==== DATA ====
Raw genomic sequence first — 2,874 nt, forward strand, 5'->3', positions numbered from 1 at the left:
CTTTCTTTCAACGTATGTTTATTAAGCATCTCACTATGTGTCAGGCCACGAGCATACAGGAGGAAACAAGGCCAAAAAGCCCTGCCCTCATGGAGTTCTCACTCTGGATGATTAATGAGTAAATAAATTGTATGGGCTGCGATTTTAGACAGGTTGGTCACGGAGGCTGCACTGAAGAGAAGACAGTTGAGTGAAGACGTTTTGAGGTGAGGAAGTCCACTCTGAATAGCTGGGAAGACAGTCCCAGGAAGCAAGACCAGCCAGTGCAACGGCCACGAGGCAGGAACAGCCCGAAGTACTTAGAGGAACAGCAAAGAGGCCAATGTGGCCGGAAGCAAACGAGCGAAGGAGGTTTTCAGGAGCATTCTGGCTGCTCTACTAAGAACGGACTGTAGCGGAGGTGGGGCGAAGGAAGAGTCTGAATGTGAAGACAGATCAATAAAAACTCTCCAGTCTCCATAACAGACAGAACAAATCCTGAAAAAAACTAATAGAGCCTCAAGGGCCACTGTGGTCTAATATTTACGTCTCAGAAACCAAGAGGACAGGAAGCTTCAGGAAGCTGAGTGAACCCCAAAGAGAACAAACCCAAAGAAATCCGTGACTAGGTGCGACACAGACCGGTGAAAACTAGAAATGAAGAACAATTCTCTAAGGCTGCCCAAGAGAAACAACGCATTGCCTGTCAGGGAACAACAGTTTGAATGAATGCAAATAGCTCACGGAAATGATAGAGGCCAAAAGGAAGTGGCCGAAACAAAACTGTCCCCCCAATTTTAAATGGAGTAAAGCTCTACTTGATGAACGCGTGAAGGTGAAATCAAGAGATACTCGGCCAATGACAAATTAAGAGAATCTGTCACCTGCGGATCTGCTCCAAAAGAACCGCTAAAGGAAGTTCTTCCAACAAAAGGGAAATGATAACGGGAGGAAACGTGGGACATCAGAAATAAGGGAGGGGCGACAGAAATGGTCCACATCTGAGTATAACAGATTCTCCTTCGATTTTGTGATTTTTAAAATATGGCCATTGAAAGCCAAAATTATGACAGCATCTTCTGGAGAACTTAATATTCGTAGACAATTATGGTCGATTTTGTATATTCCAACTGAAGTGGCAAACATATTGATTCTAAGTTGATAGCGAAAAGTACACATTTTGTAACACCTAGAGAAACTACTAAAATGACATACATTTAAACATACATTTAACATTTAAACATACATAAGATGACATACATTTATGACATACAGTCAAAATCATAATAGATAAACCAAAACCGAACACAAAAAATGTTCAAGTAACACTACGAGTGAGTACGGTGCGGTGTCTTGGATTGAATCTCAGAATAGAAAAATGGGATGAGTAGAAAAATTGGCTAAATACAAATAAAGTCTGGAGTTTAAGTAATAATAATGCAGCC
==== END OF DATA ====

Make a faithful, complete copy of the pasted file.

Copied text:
Raw genomic sequence first — 2,874 nt, forward strand, 5'->3', positions numbered from 1 at the left:
CTTTCTTTCAACGTATGTTTATTAAGCATCTCACTATGTGTCAGGCCACGAGCATACAGGAGGAAACAAGGCCAAAAAGCCCTGCCCTCATGGAGTTCTCACTCTGGATGATTAATGAGTAAATAAATTGTATGGGCTGCGATTTTAGACAGGTTGGTCACGGAGGCTGCACTGAAGAGAAGACAGTTGAGTGAAGACGTTTTGAGGTGAGGAAGTCCACTCTGAATAGCTGGGAAGACAGTCCCAGGAAGCAAGACCAGCCAGTGCAACGGCCACGAGGCAGGAACAGCCCGAAGTACTTAGAGGAACAGCAAAGAGGCCAATGTGGCCGGAAGCAAACGAGCGAAGGAGGTTTTCAGGAGCATTCTGGCTGCTCTACTAAGAACGGACTGTAGCGGAGGTGGGGCGAAGGAAGAGTCTGAATGTGAAGACAGATCAATAAAAACTCTCCAGTCTCCATAACAGACAGAACAAATCCTGAAAAAAACTAATAGAGCCTCAAGGGCCACTGTGGTCTAATATTTACGTCTCAGAAACCAAGAGGACAGGAAGCTTCAGGAAGCTGAGTGAACCCCAAAGAGAACAAACCCAAAGAAATCCGTGACTAGGTGCGACACAGACCGGTGAAAACTAGAAATGAAGAACAATTCTCTAAGGCTGCCCAAGAGAAACAACGCATTGCCTGTCAGGGAACAACAGTTTGAATGAATGCAAATAGCTCACGGAAATGATAGAGGCCAAAAGGAAGTGGCCGAAACAAAACTGTCCCCCCAATTTTAAATGGAGTAAAGCTCTACTTGATGAACGCGTGAAGGTGAAATCAAGAGATACTCGGCCAATGACAAATTAAGAGAATCTGTCACCTGCGGATCTGCTCCAAAAGAACCGCTAAAGGAAGTTCTTCCAACAAAAGGGAAATGATAACGGGAGGAAACGTGGGACATCAGAAATAAGGGAGGGGCGACAGAAATGGTCCACATCTGAGTATAACAGATTCTCCTTCGATTTTGTGATTTTTAAAATATGGCCATTGAAAGCCAAAATTATGACAGCATCTTCTGGAGAACTTAATATTCGTAGACAATTATGGTCGATTTTGTATATTCCAACTGAAGTGGCAAACATATTGATTCTAAGTTGATAGCGAAAAGTACACATTTTGTAACACCTAGAGAAACTACTAAAATGACATACATTTAAACATACATTTAACATTTAAACATACATAAGATGACATACATTTATGACATACAGTCAAAATCATAATAGATAAACCAAAACCGAACACAAAAAATGTTCAAGTAACACTACGAGTGAGTACGGTGCGGTGTCTTGGATTGAATCTCAGAATAGAAAAATGGGATGAGTAGAAAAATTGGCTAAATACAAATAAAGTCTGGAGTTTAAGTAATAATAATGCAGCC